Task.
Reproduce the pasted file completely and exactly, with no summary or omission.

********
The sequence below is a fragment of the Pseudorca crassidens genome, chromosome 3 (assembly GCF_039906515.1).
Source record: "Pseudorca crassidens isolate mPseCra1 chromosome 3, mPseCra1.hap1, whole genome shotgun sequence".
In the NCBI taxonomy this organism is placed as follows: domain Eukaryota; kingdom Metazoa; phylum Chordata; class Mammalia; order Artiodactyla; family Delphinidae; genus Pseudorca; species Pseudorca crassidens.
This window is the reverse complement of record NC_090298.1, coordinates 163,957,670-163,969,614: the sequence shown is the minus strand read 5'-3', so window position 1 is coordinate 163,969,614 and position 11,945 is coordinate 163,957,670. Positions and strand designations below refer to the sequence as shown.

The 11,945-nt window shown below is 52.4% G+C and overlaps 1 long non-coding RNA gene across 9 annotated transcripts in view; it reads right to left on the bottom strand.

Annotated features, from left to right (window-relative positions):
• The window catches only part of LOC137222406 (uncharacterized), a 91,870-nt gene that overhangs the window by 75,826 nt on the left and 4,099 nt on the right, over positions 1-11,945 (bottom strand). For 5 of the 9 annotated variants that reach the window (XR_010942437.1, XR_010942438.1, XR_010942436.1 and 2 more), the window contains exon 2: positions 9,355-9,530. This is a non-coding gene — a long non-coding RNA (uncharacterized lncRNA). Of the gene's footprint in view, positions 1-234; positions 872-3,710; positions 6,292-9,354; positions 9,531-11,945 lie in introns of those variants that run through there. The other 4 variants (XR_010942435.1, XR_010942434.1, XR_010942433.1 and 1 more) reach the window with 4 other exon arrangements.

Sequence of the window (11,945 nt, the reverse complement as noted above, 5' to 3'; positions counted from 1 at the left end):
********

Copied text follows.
The sequence below is a fragment of the Pseudorca crassidens genome, chromosome 3 (assembly GCF_039906515.1).
Source record: "Pseudorca crassidens isolate mPseCra1 chromosome 3, mPseCra1.hap1, whole genome shotgun sequence".
In the NCBI taxonomy this organism is placed as follows: domain Eukaryota; kingdom Metazoa; phylum Chordata; class Mammalia; order Artiodactyla; family Delphinidae; genus Pseudorca; species Pseudorca crassidens.
This window is the reverse complement of record NC_090298.1, coordinates 163,957,670-163,969,614: the sequence shown is the minus strand read 5'-3', so window position 1 is coordinate 163,969,614 and position 11,945 is coordinate 163,957,670. Positions and strand designations below refer to the sequence as shown.

The 11,945-nt window shown below is 52.4% G+C and overlaps 1 long non-coding RNA gene across 9 annotated transcripts in view; it reads right to left on the bottom strand.

Annotated features, from left to right (window-relative positions):
• The window catches only part of LOC137222406 (uncharacterized), a 91,870-nt gene that overhangs the window by 75,826 nt on the left and 4,099 nt on the right, over positions 1-11,945 (bottom strand). For 5 of the 9 annotated variants that reach the window (XR_010942437.1, XR_010942438.1, XR_010942436.1 and 2 more), the window contains exon 2: positions 9,355-9,530. This is a non-coding gene — a long non-coding RNA (uncharacterized lncRNA). Of the gene's footprint in view, positions 1-234; positions 872-3,710; positions 6,292-9,354; positions 9,531-11,945 lie in introns of those variants that run through there. The other 4 variants (XR_010942435.1, XR_010942434.1, XR_010942433.1 and 1 more) reach the window with 4 other exon arrangements.

Sequence of the window (11,945 nt, the reverse complement as noted above, 5' to 3'; positions counted from 1 at the left end):